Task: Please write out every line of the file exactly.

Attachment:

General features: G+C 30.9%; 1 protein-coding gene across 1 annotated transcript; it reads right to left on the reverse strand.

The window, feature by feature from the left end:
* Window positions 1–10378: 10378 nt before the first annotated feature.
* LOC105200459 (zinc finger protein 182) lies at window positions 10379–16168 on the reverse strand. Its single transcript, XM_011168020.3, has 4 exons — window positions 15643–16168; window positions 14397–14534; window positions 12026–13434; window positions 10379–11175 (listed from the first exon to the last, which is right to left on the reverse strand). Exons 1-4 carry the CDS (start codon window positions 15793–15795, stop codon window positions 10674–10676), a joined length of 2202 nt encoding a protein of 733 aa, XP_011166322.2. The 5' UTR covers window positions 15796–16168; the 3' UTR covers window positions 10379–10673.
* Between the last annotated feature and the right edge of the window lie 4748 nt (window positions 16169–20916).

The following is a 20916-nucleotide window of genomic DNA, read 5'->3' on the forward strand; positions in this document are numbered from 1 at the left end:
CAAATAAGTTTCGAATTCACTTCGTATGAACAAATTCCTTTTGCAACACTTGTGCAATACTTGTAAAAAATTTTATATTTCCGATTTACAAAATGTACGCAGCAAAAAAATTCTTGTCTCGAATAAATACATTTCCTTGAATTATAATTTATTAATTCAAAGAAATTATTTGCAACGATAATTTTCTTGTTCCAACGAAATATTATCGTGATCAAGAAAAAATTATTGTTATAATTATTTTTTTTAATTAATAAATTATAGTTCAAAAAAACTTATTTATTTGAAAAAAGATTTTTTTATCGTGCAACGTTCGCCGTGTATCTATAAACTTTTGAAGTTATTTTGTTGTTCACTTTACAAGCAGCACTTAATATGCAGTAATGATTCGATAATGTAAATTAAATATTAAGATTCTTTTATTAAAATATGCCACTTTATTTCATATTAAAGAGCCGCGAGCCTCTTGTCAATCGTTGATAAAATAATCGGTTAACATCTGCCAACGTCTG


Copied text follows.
General features: G+C 30.9%; 1 protein-coding gene across 1 annotated transcript; it reads right to left on the reverse strand.

The window, feature by feature from the left end:
* Window positions 1–10378: 10378 nt before the first annotated feature.
* LOC105200459 (zinc finger protein 182) lies at window positions 10379–16168 on the reverse strand. Its single transcript, XM_011168020.3, has 4 exons — window positions 15643–16168; window positions 14397–14534; window positions 12026–13434; window positions 10379–11175 (listed from the first exon to the last, which is right to left on the reverse strand). Exons 1-4 carry the CDS (start codon window positions 15793–15795, stop codon window positions 10674–10676), a joined length of 2202 nt encoding a protein of 733 aa, XP_011166322.2. The 5' UTR covers window positions 15796–16168; the 3' UTR covers window positions 10379–10673.
* Between the last annotated feature and the right edge of the window lie 4748 nt (window positions 16169–20916).

The following is a 20916-nucleotide window of genomic DNA, read 5'->3' on the forward strand; positions in this document are numbered from 1 at the left end:
CAAATAAGTTTCGAATTCACTTCGTATGAACAAATTCCTTTTGCAACACTTGTGCAATACTTGTAAAAAATTTTATATTTCCGATTTACAAAATGTACGCAGCAAAAAAATTCTTGTCTCGAATAAATACATTTCCTTGAATTATAATTTATTAATTCAAAGAAATTATTTGCAACGATAATTTTCTTGTTCCAACGAAATATTATCGTGATCAAGAAAAAATTATTGTTATAATTATTTTTTTTAATTAATAAATTATAGTTCAAAAAAACTTATTTATTTGAAAAAAGATTTTTTTATCGTGCAACGTTCGCCGTGTATCTATAAACTTTTGAAGTTATTTTGTTGTTCACTTTACAAGCAGCACTTAATATGCAGTAATGATTCGATAATGTAAATTAAATATTAAGATTCTTTTATTAAAATATGCCACTTTATTTCATATTAAAGAGCCGCGAGCCTCTTGTCAATCGTTGATAAAATAATCGGTTAACATCTGCCAACGTCTG